Jesus’ cry does not in any way diminish His deity. Jesus does not cease being God before, during, or after this. Jesus’ cry does not divide His human nature from His divine person or destroy the Trinity. Nor does it detach Him from the Holy Spirit. The Son lacks the comforts of the Spirit, but He does not lose the holiness of the Spirit. And finally, it does not cause Him to disavow His mission. You see dear friends, both the Father and Son knew from all eternity that Jesus would become the Lamb of God who would take away the sin of the world. And this is that moment!

But Jesus is expressing the agony of unanswered supplication (Ps. 22:1–2). Unanswered, Jesus feels forgotten of God. He is also expressing the agony of unbearable stress. It is the kind of “roaring” mentioned in Psalm 22: the roar of desperate agony without rebellion. It is the hellish cry uttered when the undiluted wrath of God overwhelms the soul. It is heart-piercing, heaven-piercing, and hell-piercing. 

Jesus is expressing the agony of unmitigated sin. All the sins of the elect, and the hell that they deserve for eternity, are laid upon Him. In His hour of greatest need comes a pain unlike anything the Son has ever experienced. When Jesus most needs encouragement, no voice cries from heaven, “This is my beloved Son.” No angel is sent to strengthen Him; no “well done, thou good and faithful servant” resounds in His ears. The women who supported Him are silent. The disciples, cowardly and terrified, have fled. Feeling disowned by all, Jesus endures the way of suffering alone, deserted, and forsaken in utter darkness.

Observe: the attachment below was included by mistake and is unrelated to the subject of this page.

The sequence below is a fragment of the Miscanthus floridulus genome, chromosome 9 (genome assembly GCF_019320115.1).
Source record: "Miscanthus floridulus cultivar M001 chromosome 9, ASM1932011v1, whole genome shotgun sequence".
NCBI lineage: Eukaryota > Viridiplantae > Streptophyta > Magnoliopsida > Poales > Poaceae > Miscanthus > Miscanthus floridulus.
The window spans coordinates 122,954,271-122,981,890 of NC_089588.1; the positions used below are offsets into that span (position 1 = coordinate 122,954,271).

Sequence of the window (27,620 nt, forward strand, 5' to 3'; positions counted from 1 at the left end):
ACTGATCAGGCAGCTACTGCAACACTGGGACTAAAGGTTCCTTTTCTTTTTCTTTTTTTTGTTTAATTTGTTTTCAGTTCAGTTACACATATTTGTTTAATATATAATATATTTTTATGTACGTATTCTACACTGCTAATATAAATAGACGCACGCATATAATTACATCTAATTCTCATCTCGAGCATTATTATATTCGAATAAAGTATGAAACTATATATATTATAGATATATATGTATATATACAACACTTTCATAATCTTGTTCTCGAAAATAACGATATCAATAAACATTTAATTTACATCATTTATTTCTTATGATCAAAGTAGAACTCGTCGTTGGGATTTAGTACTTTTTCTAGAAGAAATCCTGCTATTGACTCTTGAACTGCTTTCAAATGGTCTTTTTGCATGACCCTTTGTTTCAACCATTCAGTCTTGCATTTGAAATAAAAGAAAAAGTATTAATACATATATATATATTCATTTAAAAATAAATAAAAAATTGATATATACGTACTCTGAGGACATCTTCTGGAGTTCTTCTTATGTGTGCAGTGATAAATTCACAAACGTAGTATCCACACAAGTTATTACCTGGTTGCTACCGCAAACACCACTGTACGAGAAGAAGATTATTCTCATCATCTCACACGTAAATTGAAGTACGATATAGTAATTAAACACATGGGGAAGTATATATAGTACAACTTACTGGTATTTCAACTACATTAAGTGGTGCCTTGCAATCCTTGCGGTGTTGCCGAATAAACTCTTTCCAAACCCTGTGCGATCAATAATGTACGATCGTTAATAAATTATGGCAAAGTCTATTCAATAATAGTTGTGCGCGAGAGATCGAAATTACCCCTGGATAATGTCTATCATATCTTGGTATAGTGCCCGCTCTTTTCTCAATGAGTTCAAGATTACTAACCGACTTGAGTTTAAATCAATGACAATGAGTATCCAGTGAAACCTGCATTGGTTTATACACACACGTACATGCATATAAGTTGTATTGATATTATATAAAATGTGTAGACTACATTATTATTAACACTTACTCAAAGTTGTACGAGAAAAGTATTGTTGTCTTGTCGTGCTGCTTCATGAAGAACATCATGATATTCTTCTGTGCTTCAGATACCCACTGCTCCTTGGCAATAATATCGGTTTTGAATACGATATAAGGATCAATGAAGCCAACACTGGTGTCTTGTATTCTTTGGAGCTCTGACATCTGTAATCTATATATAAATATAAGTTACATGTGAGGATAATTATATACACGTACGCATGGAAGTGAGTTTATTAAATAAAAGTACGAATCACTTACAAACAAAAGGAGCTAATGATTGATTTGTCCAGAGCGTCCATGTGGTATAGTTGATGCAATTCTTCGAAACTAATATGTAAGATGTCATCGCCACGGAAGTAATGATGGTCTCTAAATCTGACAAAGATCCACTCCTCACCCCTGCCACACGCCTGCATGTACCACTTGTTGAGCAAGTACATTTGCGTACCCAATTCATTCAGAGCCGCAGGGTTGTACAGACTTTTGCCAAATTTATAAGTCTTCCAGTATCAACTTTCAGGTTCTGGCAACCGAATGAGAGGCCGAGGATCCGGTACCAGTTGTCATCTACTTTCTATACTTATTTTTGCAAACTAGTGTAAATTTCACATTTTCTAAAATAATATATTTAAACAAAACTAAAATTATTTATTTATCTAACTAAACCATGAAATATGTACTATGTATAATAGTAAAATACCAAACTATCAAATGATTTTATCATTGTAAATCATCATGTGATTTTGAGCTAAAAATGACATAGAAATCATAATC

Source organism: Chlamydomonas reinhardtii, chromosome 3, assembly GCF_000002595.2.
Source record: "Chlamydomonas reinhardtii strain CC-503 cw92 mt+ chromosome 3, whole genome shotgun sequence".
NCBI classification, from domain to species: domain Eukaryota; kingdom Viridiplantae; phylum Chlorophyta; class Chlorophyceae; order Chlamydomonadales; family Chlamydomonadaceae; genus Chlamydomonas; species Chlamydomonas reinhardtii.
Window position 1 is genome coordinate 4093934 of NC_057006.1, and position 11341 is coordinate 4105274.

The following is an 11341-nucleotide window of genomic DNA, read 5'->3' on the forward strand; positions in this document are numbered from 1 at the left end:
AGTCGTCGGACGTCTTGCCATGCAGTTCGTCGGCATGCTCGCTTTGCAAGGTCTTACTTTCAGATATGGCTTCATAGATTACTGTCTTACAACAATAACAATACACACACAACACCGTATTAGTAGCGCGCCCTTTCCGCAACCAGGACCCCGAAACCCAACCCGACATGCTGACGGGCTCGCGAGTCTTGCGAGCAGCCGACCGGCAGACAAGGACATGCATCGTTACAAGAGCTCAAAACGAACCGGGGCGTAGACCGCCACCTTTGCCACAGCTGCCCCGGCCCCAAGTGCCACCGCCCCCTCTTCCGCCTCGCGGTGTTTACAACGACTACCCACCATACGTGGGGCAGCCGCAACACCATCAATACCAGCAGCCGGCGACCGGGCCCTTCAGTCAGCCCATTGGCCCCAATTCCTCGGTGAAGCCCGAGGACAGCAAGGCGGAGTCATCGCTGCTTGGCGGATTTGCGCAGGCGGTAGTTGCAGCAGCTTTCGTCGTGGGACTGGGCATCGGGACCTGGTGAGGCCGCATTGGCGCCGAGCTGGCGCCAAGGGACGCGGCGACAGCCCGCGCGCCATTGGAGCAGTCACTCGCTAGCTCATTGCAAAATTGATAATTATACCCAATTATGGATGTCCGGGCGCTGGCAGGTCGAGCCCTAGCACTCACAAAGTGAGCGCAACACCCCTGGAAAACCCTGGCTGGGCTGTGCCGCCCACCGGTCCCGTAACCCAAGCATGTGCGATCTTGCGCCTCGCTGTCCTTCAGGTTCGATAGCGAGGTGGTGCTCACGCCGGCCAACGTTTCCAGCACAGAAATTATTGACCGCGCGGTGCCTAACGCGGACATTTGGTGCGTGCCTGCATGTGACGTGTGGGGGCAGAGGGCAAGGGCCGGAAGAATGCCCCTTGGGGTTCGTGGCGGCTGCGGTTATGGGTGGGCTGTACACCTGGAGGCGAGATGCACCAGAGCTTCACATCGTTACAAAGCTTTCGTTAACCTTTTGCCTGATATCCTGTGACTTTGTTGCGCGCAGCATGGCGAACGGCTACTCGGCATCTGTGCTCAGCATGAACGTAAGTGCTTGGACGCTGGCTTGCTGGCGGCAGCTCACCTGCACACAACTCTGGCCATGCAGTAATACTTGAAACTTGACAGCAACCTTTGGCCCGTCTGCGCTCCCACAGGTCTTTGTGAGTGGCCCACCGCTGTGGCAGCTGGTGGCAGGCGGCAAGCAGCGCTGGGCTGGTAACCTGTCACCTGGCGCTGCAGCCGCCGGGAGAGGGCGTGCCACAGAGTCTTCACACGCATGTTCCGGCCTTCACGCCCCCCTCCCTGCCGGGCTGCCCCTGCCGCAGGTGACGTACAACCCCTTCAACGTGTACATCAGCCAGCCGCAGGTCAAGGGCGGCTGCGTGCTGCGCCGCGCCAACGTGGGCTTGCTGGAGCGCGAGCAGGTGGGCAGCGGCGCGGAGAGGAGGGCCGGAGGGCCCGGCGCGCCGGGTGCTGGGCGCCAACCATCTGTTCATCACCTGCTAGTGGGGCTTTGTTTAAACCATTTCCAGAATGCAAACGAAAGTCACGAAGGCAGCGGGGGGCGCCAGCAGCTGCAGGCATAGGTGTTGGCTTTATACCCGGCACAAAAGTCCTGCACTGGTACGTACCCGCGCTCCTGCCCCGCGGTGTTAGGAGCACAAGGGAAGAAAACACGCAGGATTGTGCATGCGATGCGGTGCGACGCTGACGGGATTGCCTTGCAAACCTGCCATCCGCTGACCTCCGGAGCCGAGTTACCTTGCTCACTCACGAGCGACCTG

And don’t miss the significance of this moment: every detail of this horrific scene declares the heinous character of your sins, my friend!

Why would God bruise His own Son in this way (Isa. 53:10)? It is not because the Father is malicious or vindictive. The real purpose is punitive; it is the just punishment for the sin of Christ’s people. 
“For he hath made him to be sin for us, who knew no sin; that we might be made the righteousness of God in him” (2 Cor. 5:21).
You see, Christ was made sin for us, dear believers. Among all the mysteries of salvation, this little word “for” …this little preposition “for”…”FOR God has made Jesus to be sin, this Jesus who knew no sin, that we might be made the righteousness of God in Him…” This small word “for” illuminates our darkness and unites Jesus Christ with sinners. It tells us Christ was acting on behalf of His people as their representative and for their benefit.

With Jesus as our substitute, God’s wrath is satisfied and God can justify those who believe in Jesus (Rom. 3:26). Christ’s penal suffering, therefore, is vicarious — He suffered on our behalf. He did not simply share our forsakenness, but He saved us from it. He endured it for us, not with us. In Christ, you are immune to condemnation (Rom. 8:1) and to God’s anathema (Gal. 3:13) because Christ bore it for you in that outer darkness. Golgotha secured your immunity.